IN THE UNITED STATES DISTRICT COURT FOR THE NORTHERN DISTRICT OF ILLINOIS EASTERN DIVISION
August 27, 2010
UNITED STATES EX REL. JESUS VEGA, (#R21806), PETITIONER,
MARCUS HARDY, WARDEN, STATEVILLE CORRECTIONAL CENTER, RESPONDENT.
The opinion of the court was delivered by: Amy J. St. Eve, District Court Judge
MEMORANDUM OPINION AND ORDER
Before the Court is Petitioner Jesus Vega's petition for a writ of habeas corpus pursuant to 28 U.S.C. § 2254(d)(1). For the following reasons, the Court denies Vega's habeas petition. Further, the Court declines to certify any issues for appeal pursuant to 28 U.S.C. § 2253(c)(2).
Vega does not present clear and convincing evidence challenging the statement of facts set forth in the last state court decision to address his arguments on the merits, which was the post-conviction Circuit Court of Cook County, and thus the Court presumes those facts are correct for purposes of its habeas review. See 28 U.S.C. § 2254(e)(1); Rever v. Acevedo, 590 F.3d 533, 537 (7th Cir. 2010). The Court therefore adopts the underlying facts as set forth by the Circuit Court of Cook County in denying Vega's post-conviction petition. See People v. Vega, 04 CR 03039 (Cook Cty. Cir. Ct. May 30, 2008) (unpublished).
I. Factual Background
On December 29, 2003, the victim, Jose Soto, was drinking with his cousin, Angel Navarro, at a bar on the southwest corner of Karlov and Armitage Streets in Chicago, Illinois. Around 10:30 p.m., Jose's wife, Rosalee Soto, went to the bar to bring Jose his telephone. When Rosalee arrived, Jose gave her his ATM card and asked her to get him some cash. Rosalee returned to the bar around 11:10 p.m. and called Jose to come outside and get the $40.00 she had retrieved for him. Thereafter, Rosalee rolled down the window of her car, handed Jose the cash, and told him not to stay out too late. As Jose turned to walk back to the bar, Vega shot him. Thereafter, Jose ran east and Vega fired four to five more shots. Jose then collapsed and was later pronounced dead at Illinois Masonic Hospital in Chicago, Illinois. Rosalee identified Vega as the shooter in a line-up after the shooting and testified at trial that she was face-to-face with him from a distance of about four feet.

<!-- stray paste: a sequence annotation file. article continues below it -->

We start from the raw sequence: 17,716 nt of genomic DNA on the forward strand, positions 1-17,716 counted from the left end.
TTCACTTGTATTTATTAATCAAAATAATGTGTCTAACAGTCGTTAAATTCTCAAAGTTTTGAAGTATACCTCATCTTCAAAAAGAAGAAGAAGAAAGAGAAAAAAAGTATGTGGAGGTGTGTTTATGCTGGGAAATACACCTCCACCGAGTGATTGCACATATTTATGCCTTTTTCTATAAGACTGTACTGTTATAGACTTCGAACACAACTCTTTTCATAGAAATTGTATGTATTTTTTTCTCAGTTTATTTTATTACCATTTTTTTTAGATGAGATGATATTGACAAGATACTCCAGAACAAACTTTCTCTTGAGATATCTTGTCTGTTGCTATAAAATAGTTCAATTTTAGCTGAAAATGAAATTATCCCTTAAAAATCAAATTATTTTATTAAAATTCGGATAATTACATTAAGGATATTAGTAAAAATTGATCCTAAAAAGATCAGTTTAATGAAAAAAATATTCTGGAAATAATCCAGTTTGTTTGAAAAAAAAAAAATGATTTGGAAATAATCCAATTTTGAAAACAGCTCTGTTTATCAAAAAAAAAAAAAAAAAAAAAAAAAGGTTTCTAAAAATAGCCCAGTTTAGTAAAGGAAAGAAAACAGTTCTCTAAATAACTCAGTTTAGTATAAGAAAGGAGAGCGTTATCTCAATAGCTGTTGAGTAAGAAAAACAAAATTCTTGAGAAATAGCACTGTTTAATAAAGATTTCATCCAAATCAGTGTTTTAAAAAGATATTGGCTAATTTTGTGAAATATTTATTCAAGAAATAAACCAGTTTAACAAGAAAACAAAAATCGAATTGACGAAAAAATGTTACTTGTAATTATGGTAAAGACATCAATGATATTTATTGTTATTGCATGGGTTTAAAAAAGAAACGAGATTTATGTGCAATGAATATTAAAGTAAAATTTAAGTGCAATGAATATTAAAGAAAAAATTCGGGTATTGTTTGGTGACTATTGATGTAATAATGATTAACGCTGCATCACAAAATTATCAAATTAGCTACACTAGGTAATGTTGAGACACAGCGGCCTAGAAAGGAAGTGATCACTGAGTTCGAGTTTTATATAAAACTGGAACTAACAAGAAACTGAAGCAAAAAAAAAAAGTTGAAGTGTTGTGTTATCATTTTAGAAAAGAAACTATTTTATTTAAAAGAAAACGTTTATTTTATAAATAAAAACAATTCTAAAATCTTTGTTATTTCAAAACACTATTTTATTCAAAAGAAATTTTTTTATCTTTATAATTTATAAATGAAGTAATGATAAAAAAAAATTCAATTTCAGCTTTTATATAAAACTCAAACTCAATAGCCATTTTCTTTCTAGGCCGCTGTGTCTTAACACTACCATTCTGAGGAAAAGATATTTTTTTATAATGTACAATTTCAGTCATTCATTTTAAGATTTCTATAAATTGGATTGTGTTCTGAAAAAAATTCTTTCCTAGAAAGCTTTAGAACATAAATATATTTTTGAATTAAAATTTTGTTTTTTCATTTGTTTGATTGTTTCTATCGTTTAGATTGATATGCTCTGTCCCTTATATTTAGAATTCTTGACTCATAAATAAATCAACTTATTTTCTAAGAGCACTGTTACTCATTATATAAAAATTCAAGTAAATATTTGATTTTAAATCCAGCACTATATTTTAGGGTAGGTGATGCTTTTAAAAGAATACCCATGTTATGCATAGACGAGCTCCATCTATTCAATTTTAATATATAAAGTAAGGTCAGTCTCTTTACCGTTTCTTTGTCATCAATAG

II. Procedural Background
Following a 2005 jury trial in the Circuit Court of Cook County, the jury convicted Vega of first degree murder and the Circuit Court sentenced him to seventy-five years' imprisonment. See 720 ILCS 5/9-1(a)(1). On June 20, 2007, the Illinois Appellate Court allowed Vega's agreed motion for summary disposition granting him an extra day of credit for time that he served before his jury trial. Vega took no further action on direct appeal and did not file a petition for leave to appeal ("PLA") to the Supreme Court of Illinois.
On March 24, 2008, Vega filed a pro se post-conviction petition pursuant to the Illinois Post-Conviction Hearing Act, 725 ILCS 5/122-1, et seq. In his pro se post-conviction petition, Vega argued that: (1) he was not proven guilty beyond a reasonable doubt; (2) the indictment failed to adequately state the nature and elements of the charge against him; (3) his sentence should be modified to reward him good conduct credit; (4) his trial counsel was constitutionally ineffective for failing to object to the State's (a) improper impeachment of a hostile witness, (b) use of impermissible hearsay, (c) eliciting perjured testimony, and (d) prejudicial closing arguments; and (5) appellate counsel was constitutionally ineffective for failing to raise the above claims on direct appeal. The Circuit Court dismissed Vega's post-conviction petition as frivolous and patently without merit on May 30, 2008. See 725 ILCS/122-2.1(a)(2). The Circuit Court also ordered Vega to pay the filing fees and court costs associated with his filing of the post-conviction petition and ordered the Illinois Department of Corrections to deduct these fees from Vega's prisoner trust account.